"Do or Do not. There is no try."

“Stop Complaining About Obama’s Golfing”: It’s Not About Optics, It’s About Doing Your Job

Of course, Obama is hardly the first president to vacation – President John Adams took an amazing eight months off in one year in office, and President John F. Kennedy went away almost every single weekend of his presidency. And Obama’s not the first president to get criticized for it either. President Ronald Reagan, who was on vacation for more than 300 days of his presidency, took an incredible amount of heat for not coming rushing back to the White House after the death of two Marines in Lebanon, an attack that would lead to the 1984 bombing of the Marine barracks there. But he blew off the criticism and even campaigned for two days before returning to Washington.

We don’t let our son watch the news anymore. Growing up with parents who are big consumers of news, my boy—at the ripe old age of three—already knows something is amiss if Diane Sawyer is taking a night off. If David Muir is at the anchor desk he has been known to ask, “Is Diane sick?” (We haven’t started explaining the more permanent transition going on at ABC just yet because we don’t know how he will take it.)

But between Ferguson, ISIS, Gaza, Ukraine, Ebola and every other tragic news story happening, there are too many questions that newscasts raise now that a three-year old shouldn’t have to wonder about. Too many sad faces on the screen, and it’s too soon to explain why.

Being president of the United States means engaging on all of those issues every day, often multiple times – whether you’re on vacation or you’re not. And regardless of the location, this president – like every occupant of the Oval Office before him – is making decisions based on the welfare of the nation, far ahead of what his vacation schedule is.

Something unspeakable happened to James Foley, and his grieving family lives with the tragedy created by the ruthless monsters who took him from them. I can’t say how I’d react if someone took my son from me in the same way. No one can know who hasn’t gone through such a horrible thing. But I can guess. My guess is that I’d want the entire world to stop. That I’d want a moment of silence that never ended. I would want people to stop laughing and businesses to close. I have no judgment for the impulse of any American who feels any hint of that sadness at Foley’s loss.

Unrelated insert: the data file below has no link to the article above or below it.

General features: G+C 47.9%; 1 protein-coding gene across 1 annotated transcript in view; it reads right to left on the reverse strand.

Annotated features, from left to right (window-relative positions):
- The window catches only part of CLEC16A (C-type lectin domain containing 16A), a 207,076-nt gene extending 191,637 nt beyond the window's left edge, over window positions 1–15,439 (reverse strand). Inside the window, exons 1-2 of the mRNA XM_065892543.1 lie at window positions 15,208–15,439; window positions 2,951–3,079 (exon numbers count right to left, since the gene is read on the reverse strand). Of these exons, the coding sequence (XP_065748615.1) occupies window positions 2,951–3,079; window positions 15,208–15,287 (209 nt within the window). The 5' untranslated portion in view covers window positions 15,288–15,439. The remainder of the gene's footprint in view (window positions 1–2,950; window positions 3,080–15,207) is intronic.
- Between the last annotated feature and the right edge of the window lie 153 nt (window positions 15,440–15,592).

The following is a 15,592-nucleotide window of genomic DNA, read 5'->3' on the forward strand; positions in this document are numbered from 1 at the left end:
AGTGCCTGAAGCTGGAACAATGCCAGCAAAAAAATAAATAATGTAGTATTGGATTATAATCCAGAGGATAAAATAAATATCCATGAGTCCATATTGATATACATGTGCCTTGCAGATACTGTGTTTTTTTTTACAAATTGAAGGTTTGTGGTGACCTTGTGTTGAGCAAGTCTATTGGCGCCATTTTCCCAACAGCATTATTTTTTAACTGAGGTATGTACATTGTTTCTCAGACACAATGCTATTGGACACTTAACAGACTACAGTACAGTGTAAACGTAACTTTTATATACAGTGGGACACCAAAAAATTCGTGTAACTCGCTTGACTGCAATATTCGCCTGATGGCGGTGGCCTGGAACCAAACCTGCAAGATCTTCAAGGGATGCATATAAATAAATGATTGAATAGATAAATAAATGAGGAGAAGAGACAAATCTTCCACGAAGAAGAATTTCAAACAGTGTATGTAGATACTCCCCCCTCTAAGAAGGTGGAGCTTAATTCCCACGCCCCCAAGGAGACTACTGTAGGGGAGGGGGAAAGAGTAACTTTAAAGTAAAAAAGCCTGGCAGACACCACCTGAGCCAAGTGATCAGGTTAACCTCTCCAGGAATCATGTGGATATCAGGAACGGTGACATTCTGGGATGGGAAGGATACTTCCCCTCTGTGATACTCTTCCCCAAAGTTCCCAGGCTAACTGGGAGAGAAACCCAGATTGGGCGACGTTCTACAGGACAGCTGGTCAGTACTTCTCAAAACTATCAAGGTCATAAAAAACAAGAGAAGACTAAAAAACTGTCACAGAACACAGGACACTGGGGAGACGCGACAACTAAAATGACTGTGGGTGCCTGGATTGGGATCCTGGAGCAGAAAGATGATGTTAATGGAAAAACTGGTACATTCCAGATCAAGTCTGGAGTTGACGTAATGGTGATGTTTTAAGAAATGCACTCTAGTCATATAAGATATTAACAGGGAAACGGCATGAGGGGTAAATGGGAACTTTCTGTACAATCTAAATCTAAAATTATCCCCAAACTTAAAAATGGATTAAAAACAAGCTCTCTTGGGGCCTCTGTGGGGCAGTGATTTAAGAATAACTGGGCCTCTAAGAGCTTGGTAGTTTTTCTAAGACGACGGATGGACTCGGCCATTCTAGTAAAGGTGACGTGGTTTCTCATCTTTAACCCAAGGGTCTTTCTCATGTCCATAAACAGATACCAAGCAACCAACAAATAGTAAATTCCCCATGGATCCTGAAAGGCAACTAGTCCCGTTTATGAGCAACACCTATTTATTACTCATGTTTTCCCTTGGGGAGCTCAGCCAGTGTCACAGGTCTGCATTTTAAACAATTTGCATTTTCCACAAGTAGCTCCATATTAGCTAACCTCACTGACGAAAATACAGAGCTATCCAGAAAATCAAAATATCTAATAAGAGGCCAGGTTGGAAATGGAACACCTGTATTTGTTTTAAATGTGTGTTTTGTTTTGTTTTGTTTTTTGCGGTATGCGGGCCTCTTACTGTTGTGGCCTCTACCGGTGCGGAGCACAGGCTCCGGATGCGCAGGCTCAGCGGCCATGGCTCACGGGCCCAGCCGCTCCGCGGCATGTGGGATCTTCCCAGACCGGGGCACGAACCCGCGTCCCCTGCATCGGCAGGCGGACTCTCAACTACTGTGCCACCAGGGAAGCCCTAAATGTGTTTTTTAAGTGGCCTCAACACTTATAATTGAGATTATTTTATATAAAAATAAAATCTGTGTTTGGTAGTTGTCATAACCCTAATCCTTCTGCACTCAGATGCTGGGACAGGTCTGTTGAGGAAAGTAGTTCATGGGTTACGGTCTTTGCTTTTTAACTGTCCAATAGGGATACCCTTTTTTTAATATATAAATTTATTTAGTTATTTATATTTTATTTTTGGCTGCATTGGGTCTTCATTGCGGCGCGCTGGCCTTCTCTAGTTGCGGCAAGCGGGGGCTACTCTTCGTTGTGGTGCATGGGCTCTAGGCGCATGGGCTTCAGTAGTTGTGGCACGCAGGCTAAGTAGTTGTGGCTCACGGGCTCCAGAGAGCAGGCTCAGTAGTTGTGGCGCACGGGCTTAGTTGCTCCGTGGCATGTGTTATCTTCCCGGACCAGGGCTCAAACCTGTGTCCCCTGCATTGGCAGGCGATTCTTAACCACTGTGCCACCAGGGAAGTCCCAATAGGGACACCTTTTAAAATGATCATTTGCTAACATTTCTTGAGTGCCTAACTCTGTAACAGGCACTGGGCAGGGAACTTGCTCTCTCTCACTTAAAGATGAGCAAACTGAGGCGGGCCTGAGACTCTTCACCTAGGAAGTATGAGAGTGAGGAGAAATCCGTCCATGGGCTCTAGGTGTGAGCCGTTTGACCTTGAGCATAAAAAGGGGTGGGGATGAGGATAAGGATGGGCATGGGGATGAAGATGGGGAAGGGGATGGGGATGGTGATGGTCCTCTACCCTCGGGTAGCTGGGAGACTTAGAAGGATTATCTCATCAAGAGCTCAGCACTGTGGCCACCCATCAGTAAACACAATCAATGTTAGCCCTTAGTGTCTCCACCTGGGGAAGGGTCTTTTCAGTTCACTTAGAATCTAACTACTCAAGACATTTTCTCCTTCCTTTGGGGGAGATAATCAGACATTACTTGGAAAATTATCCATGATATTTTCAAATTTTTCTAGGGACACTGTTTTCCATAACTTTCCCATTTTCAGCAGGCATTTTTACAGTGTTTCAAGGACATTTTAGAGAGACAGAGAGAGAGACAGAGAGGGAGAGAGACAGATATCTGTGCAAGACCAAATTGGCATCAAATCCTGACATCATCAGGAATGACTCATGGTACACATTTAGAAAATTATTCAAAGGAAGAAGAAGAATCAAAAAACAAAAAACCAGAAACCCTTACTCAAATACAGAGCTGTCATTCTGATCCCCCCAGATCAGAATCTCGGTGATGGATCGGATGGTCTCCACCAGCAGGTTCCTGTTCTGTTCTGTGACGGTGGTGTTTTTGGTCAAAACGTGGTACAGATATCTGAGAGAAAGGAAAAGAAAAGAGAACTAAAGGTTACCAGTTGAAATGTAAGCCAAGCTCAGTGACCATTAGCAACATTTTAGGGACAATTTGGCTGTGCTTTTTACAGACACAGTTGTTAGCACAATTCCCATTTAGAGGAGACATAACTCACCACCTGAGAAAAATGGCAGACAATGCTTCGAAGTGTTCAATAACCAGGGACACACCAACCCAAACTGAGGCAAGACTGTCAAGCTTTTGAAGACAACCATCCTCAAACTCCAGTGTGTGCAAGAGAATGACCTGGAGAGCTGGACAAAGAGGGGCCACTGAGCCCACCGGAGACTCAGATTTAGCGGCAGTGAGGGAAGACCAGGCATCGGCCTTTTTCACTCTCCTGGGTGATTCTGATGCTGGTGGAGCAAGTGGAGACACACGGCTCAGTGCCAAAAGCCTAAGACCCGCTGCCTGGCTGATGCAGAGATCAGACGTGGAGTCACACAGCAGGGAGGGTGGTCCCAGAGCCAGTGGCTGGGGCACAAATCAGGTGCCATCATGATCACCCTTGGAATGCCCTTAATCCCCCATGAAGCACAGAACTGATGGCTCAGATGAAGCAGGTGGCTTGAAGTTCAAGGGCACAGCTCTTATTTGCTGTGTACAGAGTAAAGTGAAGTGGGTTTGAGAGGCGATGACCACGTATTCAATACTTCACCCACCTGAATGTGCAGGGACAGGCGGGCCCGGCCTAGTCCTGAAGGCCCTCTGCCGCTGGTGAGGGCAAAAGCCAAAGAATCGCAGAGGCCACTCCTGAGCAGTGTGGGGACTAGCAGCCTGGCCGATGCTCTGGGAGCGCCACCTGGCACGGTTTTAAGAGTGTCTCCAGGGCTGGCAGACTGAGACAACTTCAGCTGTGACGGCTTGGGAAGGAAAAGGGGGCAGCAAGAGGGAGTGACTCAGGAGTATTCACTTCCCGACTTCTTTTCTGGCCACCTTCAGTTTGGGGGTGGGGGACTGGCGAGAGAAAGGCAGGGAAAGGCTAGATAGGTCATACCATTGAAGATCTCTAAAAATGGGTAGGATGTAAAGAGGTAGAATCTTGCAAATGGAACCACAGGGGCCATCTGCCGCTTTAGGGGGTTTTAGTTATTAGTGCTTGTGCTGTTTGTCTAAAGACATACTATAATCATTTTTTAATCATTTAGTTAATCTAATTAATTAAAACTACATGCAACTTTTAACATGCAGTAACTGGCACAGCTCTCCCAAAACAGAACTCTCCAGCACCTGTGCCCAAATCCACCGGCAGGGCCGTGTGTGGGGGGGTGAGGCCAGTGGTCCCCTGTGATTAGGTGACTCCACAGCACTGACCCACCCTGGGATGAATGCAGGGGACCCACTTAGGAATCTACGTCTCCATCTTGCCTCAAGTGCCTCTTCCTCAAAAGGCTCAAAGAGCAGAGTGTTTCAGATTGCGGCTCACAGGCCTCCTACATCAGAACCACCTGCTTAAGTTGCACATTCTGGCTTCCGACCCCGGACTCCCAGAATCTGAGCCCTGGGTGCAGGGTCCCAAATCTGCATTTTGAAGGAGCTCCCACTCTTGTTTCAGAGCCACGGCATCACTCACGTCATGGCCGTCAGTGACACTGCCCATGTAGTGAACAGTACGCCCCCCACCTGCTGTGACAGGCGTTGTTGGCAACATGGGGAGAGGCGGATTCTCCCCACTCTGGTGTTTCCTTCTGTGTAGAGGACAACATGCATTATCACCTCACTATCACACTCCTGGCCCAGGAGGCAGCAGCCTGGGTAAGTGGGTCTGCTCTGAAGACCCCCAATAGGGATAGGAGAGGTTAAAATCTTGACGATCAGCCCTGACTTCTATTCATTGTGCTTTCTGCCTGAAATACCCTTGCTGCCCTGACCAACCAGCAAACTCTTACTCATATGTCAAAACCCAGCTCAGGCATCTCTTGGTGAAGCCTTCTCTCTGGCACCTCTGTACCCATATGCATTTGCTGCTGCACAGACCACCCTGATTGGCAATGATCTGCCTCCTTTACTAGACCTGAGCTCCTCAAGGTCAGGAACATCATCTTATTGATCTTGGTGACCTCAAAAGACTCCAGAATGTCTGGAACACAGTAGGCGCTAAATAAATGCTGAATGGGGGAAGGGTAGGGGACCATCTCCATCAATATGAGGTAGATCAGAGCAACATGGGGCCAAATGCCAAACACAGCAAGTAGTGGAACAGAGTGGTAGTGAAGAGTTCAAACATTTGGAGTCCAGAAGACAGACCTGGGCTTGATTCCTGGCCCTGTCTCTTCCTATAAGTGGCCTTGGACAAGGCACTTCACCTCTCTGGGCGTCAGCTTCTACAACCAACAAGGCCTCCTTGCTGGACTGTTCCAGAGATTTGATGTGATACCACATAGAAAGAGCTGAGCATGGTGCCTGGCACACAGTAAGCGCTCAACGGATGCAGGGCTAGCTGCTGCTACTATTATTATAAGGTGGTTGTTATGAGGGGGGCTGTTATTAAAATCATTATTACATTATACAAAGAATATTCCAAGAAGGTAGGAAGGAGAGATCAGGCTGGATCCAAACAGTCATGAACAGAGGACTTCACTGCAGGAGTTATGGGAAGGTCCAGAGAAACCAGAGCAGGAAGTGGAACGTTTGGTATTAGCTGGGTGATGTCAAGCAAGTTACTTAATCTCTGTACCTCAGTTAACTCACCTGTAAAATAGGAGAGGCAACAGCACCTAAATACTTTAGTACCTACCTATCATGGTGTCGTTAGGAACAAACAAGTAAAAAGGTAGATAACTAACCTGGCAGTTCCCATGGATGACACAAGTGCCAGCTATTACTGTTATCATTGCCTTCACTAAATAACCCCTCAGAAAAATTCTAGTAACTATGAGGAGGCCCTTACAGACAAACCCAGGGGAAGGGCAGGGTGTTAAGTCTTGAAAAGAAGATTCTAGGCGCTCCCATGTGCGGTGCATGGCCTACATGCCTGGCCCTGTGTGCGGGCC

But I have little patience, and our country has little need for, the people who play politics with his life. One mindless commentator tweeted that people who share my view support golfing while Americans are being beheaded. The New York Times wrote that the president was “seemingly able to put the savagery out of his mind,” as he went on to continue his vacation with his family and his friends after addressing the incredible tragedy.

I’m not sure why the New York Times thinks it can read minds, but knowing this president, I know one thing with great clarity: The savagery of those who attack Americans is never far from his mind. This notion that he can detach is mostly wrong. For the man who gave the green light to take out Osama bin Laden and is often first to hear the reports of American servicemen and women who die in missions that he ordered, the savagery of this world is not far from the forefront of his mind at every moment of the day.

I don’t remember, but I assume that I was one of the many Democrats who gleefully took shots at President George W. Bush for the time he spent at Crawford—and if so I regret it. Presidents are better for having time out of Washington, even better for time away with their families.

Whether you’re a partisan or a cynical reporter who has been making the same critique about presidential vacations for decades, I assume you probably agree that human beings function better when they get a little time away. I wouldn’t want my surgeon to be some woman who hasn’t had a break in 4 years. I wouldn’t want to share the road with a truck driver who hasn’t had enough sleep. It doesn’t matter what your occupation is; you will do your job better if you recharge your batteries. And even though the president is never really on vacation, giving him at least a little downtime is good for all of us.

In the end, it’s not about the optics. It’s about doing your job. And if the president is doing his – which he is – we should all be able to appreciate the fact that he is taking the opportunity to be a dad, a husband and even a leader of the free world who can clear his head on the golf course.


By: Bill Burton, Executive Vice President at Global Strategy Group; Politico, August 25, 2014


August 27, 2014 Posted by | Media, Presidential Vacations, Press | , , , , , , | Leave a comment

“Meanwhile, Back In The Oval Office”: Why It’s So Idiotic To Complain When The President Takes A Vacation